• Nature-inspired designs for drones of the future

    Based on the mechanisms adopted by birds, bats, insects, and snakes, fourteen research teams have developed solutions to some of the common problems that drones could be faced with when navigating through an urban environment and performing novel tasks for the benefit of society. Whether this is avoiding obstacles, picking up and delivering items, or improving the take-off and landing on tricky surfaces, it is hoped the solutions can lead to the deployment of drones in complex urban environments in a number of different ways, from military surveillance and search and rescue efforts to flying camera phones and reliable courier services.

  • Drone surveillance raises legal, ethical concerns

    The use of drones for domestic security purposes, surveillance of citizens, and putative criminals and organizations raises many legal and ethical concerns particularly with regard to the Fourth Amendment to the U.S. Constitution, Council of Europe instruments, and the EU Data Protection Framework. Experts suggest that the rise of drones for surveillance and other applications highlights particular challenges to civil liberties and tensions between these and national security and justice concerns.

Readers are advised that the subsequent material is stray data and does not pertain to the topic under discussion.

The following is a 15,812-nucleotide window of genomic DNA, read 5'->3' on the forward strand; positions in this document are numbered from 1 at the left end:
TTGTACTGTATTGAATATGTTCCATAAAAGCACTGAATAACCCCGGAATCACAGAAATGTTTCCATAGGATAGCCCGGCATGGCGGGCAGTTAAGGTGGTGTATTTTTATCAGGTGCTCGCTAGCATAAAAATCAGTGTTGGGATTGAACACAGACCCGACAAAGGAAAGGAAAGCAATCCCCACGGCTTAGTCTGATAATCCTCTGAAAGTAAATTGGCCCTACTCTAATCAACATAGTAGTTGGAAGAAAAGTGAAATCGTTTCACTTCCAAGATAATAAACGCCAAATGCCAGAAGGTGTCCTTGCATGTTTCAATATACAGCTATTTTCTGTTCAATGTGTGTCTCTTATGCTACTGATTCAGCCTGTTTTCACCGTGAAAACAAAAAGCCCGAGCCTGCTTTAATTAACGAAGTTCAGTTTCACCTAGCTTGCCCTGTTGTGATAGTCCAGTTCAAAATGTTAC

• Snowden revelations spur a surge in encrypted e-mail services

    The Edward Snowden revelations about National Security Agency(N.S.A) surveillance programs have fueled a surge of new e-mail encryption services. “A lot of people were upset with those revelations, and that coalesced into this effort,” said the co-developer of a new encrypted e-mail service which launched last Friday. The company notes that its servers are based in Switzerland, making it more difficult for U.S. law enforcement to reach them.

  • Wireless camera network offers new possibilities for security systems

    Advances in computer technology are opening up new possibilities for surveillance cameras and environmental video monitoring systems. A graduate engineering student used off-the-shelf components to build a prototype device for a solar-powered wireless network of smart cameras with potential applications in security systems and wildlife monitoring.